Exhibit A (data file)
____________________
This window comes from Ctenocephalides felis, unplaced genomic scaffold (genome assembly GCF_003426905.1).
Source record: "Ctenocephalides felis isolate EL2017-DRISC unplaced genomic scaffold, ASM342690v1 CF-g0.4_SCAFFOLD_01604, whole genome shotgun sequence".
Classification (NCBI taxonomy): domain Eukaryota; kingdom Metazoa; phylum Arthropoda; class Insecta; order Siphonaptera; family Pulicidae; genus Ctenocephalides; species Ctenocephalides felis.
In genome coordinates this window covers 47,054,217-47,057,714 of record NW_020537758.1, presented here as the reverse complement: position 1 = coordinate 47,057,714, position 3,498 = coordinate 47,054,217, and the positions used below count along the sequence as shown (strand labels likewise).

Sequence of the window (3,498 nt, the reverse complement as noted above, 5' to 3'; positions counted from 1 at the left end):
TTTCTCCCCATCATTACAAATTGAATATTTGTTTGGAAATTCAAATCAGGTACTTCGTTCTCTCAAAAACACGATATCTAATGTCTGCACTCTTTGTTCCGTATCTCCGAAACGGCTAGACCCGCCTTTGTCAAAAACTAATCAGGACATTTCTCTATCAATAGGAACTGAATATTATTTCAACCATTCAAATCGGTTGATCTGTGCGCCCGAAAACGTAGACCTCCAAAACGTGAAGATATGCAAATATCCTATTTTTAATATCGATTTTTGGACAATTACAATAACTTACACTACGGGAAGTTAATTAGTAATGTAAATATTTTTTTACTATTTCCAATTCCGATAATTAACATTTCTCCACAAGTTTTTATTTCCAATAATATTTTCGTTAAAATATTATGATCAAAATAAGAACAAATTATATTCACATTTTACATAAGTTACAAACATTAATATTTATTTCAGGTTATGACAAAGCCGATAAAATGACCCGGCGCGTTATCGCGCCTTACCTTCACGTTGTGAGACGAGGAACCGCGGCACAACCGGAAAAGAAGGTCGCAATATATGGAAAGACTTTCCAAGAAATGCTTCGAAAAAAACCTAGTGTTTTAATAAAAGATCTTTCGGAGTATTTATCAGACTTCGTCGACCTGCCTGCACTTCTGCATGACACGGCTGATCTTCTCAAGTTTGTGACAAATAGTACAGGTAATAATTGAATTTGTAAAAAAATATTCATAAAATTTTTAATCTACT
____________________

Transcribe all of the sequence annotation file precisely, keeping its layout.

This window comes from Ctenocephalides felis, unplaced genomic scaffold (genome assembly GCF_003426905.1).
Source record: "Ctenocephalides felis isolate EL2017-DRISC unplaced genomic scaffold, ASM342690v1 CF-g0.4_SCAFFOLD_01604, whole genome shotgun sequence".
Classification (NCBI taxonomy): domain Eukaryota; kingdom Metazoa; phylum Arthropoda; class Insecta; order Siphonaptera; family Pulicidae; genus Ctenocephalides; species Ctenocephalides felis.
In genome coordinates this window covers 47,054,217-47,057,714 of record NW_020537758.1, presented here as the reverse complement: position 1 = coordinate 47,057,714, position 3,498 = coordinate 47,054,217, and the positions used below count along the sequence as shown (strand labels likewise).

Sequence of the window (3,498 nt, the reverse complement as noted above, 5' to 3'; positions counted from 1 at the left end):
TTTCTCCCCATCATTACAAATTGAATATTTGTTTGGAAATTCAAATCAGGTACTTCGTTCTCTCAAAAACACGATATCTAATGTCTGCACTCTTTGTTCCGTATCTCCGAAACGGCTAGACCCGCCTTTGTCAAAAACTAATCAGGACATTTCTCTATCAATAGGAACTGAATATTATTTCAACCATTCAAATCGGTTGATCTGTGCGCCCGAAAACGTAGACCTCCAAAACGTGAAGATATGCAAATATCCTATTTTTAATATCGATTTTTGGACAATTACAATAACTTACACTACGGGAAGTTAATTAGTAATGTAAATATTTTTTTACTATTTCCAATTCCGATAATTAACATTTCTCCACAAGTTTTTATTTCCAATAATATTTTCGTTAAAATATTATGATCAAAATAAGAACAAATTATATTCACATTTTACATAAGTTACAAACATTAATATTTATTTCAGGTTATGACAAAGCCGATAAAATGACCCGGCGCGTTATCGCGCCTTACCTTCACGTTGTGAGACGAGGAACCGCGGCACAACCGGAAAAGAAGGTCGCAATATATGGAAAGACTTTCCAAGAAATGCTTCGAAAAAAACCTAGTGTTTTAATAAAAGATCTTTCGGAGTATTTATCAGACTTCGTCGACCTGCCTGCACTTCTGCATGACACGGCTGATCTTCTCAAGTTTGTGACAAATAGTACAGGTAATAATTGAATTTGTAAAAAAATATTCATAAAATTTTTAATCTACT